Antique Judaica Polish Jewish Women’s Sabbath Cap Kupka 19th Century Poland
A fine and rare example of the antique, circa 1850 "kupka - kupke," a cap worn by well-to-do religious Jewish women on the Sabbath and holidays, Poland, 19th century.
This magnificent Kupka is finely embellished in highest quality of Spanier Arbeit. With goldwork embroidery of intricate pattern with gold-wrapped threads and bullion on brown silk velvet and adorned with decorative appliques, silver foil, green and ruby color cut glass paste sequins, ribbed silk lining, and with two gold braided flattened tying cords.
For centuries, Poland was home to the largest and most significant community of Ashkenazi Jews in the world and was a major center of Jewish culture.
Polish Jews were known for centuries as craftsmen. Particularly they were famous throughout Europe for their skills in goldsmiths, silversmiths, and textiles.
Luxurious textiles made of silk and embroidered with gold and silver thread using an intricate decorative technique known as Spanier Arbeit were made by Polish Jews during the 17th-19th century.
Polish Jews used the Spanier Arbeit technique in luxury textiles such as Torah mantles, Parochet - Ark Curtains, Atarah (decorative neck bands for Tallit), men's Kippah-Yarmulke, women's head coverings "kupka," and women's bodice pieces known as brustikher.
These products were made for the Polish market and for export to other countries,such as,Austria, Bohemia, Germany, Hungary, Romania, Slovakia, and others.
The term Spanier Arbeit has been translated either as "spun work," derived from the Yiddish word "spinnen," or as "Spanish work."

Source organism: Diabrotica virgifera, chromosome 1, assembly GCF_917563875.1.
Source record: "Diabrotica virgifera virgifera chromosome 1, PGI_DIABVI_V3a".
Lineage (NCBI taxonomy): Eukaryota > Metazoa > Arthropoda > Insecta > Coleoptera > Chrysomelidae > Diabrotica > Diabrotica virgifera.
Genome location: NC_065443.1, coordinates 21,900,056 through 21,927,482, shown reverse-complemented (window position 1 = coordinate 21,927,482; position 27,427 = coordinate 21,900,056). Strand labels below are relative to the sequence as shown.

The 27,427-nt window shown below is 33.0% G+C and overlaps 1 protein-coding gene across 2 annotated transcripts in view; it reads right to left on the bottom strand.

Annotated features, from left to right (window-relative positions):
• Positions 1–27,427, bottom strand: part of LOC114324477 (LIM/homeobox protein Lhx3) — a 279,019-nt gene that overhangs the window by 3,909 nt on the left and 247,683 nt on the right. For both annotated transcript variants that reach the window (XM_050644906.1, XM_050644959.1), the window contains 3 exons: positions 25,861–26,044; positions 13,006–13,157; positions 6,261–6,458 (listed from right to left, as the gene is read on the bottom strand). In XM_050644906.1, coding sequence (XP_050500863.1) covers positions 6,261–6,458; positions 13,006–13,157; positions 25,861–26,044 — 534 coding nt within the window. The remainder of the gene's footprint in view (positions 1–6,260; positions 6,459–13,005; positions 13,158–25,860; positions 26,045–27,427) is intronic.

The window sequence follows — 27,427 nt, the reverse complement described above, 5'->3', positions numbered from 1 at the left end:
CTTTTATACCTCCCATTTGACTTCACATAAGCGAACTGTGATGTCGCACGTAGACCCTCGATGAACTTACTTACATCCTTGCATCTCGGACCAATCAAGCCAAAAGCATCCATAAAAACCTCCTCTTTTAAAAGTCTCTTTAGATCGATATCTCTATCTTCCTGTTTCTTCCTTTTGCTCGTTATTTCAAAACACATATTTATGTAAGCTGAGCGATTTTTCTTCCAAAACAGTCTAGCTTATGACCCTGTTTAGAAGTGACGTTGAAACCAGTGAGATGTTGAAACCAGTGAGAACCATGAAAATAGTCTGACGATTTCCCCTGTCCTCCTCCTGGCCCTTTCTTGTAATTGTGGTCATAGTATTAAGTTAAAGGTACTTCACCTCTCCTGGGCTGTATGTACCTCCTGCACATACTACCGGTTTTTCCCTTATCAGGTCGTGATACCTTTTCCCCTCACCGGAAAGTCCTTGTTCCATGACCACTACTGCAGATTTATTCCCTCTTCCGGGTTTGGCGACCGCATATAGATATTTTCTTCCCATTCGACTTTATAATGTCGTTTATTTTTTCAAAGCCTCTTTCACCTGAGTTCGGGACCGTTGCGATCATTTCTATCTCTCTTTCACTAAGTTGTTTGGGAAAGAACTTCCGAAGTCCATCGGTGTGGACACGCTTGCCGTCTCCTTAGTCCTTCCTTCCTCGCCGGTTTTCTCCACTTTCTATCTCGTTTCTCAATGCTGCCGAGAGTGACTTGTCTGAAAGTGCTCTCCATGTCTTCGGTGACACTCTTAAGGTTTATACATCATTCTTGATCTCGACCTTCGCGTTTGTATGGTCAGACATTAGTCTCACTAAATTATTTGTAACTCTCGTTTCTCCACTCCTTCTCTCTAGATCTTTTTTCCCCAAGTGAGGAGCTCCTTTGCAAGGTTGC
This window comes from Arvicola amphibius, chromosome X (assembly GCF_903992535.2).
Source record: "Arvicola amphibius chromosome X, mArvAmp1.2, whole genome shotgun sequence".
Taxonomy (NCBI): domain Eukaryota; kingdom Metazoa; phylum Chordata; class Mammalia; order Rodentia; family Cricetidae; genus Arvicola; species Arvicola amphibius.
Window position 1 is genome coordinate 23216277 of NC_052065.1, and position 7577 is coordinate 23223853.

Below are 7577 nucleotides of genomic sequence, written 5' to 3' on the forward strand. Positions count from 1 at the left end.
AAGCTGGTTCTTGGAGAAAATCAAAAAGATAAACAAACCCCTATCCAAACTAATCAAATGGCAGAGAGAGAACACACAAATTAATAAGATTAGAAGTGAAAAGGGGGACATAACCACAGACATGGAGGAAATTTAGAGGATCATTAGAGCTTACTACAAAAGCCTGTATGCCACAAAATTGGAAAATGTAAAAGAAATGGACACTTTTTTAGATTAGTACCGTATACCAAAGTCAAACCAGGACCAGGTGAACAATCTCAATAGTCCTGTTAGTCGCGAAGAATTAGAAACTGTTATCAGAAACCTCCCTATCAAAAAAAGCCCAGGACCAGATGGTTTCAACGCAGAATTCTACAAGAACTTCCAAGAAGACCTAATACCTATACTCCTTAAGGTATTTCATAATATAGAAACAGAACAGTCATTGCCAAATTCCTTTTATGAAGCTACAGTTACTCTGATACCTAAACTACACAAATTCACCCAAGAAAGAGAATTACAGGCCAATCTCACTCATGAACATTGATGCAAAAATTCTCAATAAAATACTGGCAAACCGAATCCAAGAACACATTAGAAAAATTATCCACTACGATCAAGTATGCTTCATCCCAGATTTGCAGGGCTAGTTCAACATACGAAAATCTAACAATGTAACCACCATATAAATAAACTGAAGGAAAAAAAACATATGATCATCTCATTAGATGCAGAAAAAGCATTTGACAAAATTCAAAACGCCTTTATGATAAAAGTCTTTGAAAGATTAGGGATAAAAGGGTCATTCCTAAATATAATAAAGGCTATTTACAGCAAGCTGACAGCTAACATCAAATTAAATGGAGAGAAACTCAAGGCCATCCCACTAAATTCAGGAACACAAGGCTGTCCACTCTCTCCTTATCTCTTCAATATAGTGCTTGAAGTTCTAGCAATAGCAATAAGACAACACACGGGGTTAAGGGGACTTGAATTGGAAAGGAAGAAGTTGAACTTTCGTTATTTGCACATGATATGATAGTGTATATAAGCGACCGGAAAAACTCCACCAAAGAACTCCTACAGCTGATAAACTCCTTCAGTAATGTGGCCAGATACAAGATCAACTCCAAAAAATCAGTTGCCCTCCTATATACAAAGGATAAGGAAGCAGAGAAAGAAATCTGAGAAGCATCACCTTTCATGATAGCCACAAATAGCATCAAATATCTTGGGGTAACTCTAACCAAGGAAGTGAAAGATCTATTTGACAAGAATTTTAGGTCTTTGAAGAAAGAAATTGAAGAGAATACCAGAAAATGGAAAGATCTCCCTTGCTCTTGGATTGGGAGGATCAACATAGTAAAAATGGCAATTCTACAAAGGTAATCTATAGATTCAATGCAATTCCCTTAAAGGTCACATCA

However, the technique of Spanier Arbeit embroidery was most likely influenced by Ottoman Turkish goldsmith embroidery, to which most Polish Jewish luxury goldsmith embroidery is very similar. I believe so because from the late 16th century until the late 18th century, Ottoman Turkish fashion significantly influenced Polish clothing, arms, and armour.
By the mid-19th century, the main production center of Spanier Arbeit work was the town Sasów (Sassów), in Yiddish: סאַסאָװ.
This town was founded in 1615 by a Polish aristocrat and grandfather of the Polish King Jan III Sobieski, Jan Daniłowicz. Until 1772, the town was in the Kingdom of Poland. Then, until 1919, it became part of the Austro- Hungarian Empire in the Galicia district.
From 1919 to 1945, the town was once again part of Poland.
After World War II, the municipality was incorporated into the Ukrainian Soviet Socialist Republic.
The Spanier Arbeit technique was time-consuming and very expensive to make. Such "kupka" took about 200-300 hours of work and was affordable only for wealthy Jewish women. It was intended to be worn as a symbol of religiosity and to show off wealth and social class.
REFERENCES: Esther Juhasz, ed., "The Jewish Wardrobe: From the Collection of the Israel Museum," Jerusalem, 2012, pp. 90-91.
We will provide the buyer with copies of the pages from the mentioned reference, together with a certificate of authenticity.
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Height:11.5 cm x Width: 19 cm.
Height:4.53 inches x Width: 7.48 inches.
CONDITION: In very good condition. It shows age and use. Velvet edges with some wear.
Acquired from an old Canadian collection of Polish antiques and art, including Judaica.
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THE DISPLAY STAND IS A PROP AND IS NOT INCLUDED WITH THE KUPKA.
ACCOMPANIED BY CERTIFICATES OF AUTHENTICITY